“Discontent is the first necessity of progress.” —Thomas A. Edison
Just as I was finishing this blog post, a creative person I follow online (Jamie Ridler Studios) sent her newsletter with the title “The Power of Discontent.” She used the Edison quote in her post, which I thought was especially fitting so will post it here also.
For a time this past beastly hot Florida spring and summer, the way forward wasn’t clear despite all the plans I'd made. I needed to strike a balance of planning well, mixed with practice, trusting myself and the others who guide me, but not over planning, leaving some things to chance and a sense of play, all while holding my vision of (my too precious) outcomes.
Let me be more specific. When I practice painting a piece of artwork on scrap paper or inexpensive canvas boards, my "studies" turn out fairly well. But when approaching the big canvas, which may be blank or may be a hot mess from earlier trials, I often freeze. Of course, losing the sense of just playing around and suddenly attaching all sorts of expectations to the work is the antithesis of creativity.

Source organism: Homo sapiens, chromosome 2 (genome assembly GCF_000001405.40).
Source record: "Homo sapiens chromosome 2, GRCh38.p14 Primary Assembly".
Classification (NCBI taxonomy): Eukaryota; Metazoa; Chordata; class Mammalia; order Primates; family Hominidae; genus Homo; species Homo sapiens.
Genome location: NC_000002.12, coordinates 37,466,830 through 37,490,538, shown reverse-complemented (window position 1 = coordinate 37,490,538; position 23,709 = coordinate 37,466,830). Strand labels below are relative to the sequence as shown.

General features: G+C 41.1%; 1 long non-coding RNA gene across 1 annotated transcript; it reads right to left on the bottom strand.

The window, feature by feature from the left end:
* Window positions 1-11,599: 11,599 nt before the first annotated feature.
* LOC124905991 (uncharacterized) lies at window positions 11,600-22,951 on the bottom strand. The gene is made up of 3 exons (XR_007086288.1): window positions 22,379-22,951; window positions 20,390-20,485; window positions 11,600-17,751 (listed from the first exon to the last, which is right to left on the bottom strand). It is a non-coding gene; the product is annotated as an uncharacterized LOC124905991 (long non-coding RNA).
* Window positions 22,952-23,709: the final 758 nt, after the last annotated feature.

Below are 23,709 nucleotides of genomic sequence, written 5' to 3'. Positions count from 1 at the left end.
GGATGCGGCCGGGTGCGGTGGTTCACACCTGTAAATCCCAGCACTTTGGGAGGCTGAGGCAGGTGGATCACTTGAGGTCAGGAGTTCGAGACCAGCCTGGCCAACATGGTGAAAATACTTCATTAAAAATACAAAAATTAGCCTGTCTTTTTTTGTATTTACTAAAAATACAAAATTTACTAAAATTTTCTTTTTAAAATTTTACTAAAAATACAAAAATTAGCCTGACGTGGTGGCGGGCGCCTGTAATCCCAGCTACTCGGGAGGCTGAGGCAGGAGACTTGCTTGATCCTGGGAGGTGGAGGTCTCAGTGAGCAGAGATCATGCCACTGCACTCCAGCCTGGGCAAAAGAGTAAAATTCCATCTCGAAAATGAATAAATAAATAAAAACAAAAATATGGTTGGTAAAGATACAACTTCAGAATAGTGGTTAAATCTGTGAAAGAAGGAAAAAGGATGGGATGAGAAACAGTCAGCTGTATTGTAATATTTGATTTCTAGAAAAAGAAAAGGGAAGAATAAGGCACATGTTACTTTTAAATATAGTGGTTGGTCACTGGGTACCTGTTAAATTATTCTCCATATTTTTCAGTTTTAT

Having finally begun to recognize when this is happening earlier in the creative process, I laid the troublesome canvas flat, grabbed a crummy old cheap brush, and squeezed paint direct from the tub onto the surface. Mixing the colors with rhythmic brushstrokes back and forth, again and again, telling myself, "All you have to do is lay down color.”
Fortunately, the fissures and bumps from the earlier botched effort came through in just the right places to for this landscape scene. A place of desolation and enduring light. A place where the winds of absolute discontent drive me onward.